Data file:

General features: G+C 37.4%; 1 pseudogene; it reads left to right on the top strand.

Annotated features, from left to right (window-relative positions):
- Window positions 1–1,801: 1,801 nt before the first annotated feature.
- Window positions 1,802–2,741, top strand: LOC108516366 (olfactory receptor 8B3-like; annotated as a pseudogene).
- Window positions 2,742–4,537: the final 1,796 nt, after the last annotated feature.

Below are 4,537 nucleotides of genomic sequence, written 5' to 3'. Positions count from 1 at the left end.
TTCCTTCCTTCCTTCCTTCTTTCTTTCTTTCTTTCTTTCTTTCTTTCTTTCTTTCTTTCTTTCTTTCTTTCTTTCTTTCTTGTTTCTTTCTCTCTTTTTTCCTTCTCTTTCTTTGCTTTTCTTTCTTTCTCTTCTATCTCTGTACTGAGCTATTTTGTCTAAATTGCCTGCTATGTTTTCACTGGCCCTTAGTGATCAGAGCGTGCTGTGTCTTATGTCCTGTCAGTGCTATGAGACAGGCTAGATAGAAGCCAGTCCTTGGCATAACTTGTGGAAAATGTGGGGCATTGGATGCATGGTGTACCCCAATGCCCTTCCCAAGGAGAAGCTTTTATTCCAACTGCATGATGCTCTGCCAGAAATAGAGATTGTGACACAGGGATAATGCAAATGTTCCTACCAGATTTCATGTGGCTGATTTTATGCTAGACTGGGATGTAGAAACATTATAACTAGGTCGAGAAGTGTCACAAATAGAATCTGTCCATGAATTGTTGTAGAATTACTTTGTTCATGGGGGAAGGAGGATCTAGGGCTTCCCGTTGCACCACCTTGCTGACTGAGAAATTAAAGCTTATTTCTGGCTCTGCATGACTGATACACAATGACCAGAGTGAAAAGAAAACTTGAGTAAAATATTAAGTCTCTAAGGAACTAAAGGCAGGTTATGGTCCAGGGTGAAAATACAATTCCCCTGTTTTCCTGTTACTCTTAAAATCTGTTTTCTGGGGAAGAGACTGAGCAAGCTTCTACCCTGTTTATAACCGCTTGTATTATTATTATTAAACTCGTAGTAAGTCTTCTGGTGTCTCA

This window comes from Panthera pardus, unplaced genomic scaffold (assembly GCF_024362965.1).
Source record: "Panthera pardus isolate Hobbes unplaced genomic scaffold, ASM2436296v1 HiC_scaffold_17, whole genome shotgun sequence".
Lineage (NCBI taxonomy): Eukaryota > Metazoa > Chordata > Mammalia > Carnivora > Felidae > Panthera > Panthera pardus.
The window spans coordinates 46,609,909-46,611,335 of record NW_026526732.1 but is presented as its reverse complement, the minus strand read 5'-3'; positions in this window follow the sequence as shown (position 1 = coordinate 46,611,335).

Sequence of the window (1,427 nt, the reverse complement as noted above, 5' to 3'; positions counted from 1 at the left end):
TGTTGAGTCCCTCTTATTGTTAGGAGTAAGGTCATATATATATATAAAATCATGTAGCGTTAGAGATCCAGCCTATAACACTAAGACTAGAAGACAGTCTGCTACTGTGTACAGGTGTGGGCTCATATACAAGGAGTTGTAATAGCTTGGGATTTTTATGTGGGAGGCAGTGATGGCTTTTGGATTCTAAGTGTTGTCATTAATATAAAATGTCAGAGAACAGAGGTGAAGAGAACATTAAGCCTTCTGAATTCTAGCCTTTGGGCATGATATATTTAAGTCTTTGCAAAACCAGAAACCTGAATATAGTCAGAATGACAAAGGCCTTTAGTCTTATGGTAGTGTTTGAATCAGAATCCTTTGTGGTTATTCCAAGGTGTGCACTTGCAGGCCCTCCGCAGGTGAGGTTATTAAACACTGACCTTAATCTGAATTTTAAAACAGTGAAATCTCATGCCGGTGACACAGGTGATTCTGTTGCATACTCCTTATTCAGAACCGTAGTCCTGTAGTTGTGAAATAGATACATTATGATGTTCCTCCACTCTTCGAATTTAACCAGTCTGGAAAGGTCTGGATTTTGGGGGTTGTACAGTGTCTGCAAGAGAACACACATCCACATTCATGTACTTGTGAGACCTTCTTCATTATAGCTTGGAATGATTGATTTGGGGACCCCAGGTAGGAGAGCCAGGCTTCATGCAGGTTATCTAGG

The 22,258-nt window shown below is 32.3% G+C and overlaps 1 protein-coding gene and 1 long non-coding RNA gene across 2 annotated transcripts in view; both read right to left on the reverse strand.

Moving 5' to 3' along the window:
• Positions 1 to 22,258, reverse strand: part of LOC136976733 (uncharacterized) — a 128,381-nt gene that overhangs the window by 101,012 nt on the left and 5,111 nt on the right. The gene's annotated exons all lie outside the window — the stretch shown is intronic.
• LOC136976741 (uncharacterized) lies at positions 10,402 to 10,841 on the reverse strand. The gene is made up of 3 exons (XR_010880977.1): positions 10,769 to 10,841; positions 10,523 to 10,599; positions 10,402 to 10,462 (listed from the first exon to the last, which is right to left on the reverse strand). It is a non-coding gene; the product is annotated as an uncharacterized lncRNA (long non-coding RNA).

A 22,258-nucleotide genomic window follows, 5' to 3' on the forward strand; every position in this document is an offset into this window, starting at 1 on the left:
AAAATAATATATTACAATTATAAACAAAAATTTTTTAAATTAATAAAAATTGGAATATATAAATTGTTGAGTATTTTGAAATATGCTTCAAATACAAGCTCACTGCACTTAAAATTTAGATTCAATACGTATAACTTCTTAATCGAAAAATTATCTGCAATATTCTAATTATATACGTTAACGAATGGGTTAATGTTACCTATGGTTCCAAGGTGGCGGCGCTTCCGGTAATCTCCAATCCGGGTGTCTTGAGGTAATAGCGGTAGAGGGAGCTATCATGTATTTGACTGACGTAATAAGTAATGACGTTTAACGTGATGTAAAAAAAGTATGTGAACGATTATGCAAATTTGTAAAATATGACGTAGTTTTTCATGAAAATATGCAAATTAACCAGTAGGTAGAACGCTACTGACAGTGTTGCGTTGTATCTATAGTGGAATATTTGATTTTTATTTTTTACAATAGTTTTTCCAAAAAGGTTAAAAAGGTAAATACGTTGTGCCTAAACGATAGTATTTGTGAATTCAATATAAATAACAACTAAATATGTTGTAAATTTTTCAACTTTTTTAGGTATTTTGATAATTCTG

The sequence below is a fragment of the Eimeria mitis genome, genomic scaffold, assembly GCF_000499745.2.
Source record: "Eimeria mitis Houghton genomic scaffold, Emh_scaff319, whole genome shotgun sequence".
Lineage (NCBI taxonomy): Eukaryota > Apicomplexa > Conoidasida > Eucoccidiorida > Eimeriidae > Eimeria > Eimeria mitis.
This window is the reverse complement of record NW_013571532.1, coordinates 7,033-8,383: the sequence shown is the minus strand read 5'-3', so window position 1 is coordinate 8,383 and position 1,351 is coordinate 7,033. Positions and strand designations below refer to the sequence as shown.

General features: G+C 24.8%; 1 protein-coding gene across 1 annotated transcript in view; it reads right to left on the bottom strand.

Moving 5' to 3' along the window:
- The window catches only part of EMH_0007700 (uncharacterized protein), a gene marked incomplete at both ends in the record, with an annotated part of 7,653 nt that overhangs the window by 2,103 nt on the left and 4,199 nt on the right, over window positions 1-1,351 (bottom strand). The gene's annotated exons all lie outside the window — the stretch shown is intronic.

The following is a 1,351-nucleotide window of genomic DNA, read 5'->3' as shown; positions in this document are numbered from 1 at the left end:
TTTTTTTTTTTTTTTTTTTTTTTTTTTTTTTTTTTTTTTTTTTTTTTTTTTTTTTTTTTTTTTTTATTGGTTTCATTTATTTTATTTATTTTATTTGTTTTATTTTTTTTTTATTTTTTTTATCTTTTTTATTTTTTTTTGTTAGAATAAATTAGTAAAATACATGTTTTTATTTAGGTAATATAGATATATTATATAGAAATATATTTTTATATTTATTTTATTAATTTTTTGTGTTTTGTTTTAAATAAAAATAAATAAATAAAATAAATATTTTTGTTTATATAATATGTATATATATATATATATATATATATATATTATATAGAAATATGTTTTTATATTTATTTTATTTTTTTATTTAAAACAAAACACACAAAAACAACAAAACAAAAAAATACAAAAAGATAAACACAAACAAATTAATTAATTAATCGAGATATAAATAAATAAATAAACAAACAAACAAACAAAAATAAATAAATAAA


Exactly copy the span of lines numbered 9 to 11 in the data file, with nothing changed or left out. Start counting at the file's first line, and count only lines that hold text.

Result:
Source record: "Panthera pardus isolate Hobbes unplaced genomic scaffold, ASM2436296v1 HiC_scaffold_17, whole genome shotgun sequence".
Lineage (NCBI taxonomy): Eukaryota > Metazoa > Chordata > Mammalia > Carnivora > Felidae > Panthera > Panthera pardus.
The window spans coordinates 46,609,909-46,611,335 of record NW_026526732.1 but is presented as its reverse complement, the minus strand read 5'-3'; positions in this window follow the sequence as shown (position 1 = coordinate 46,611,335).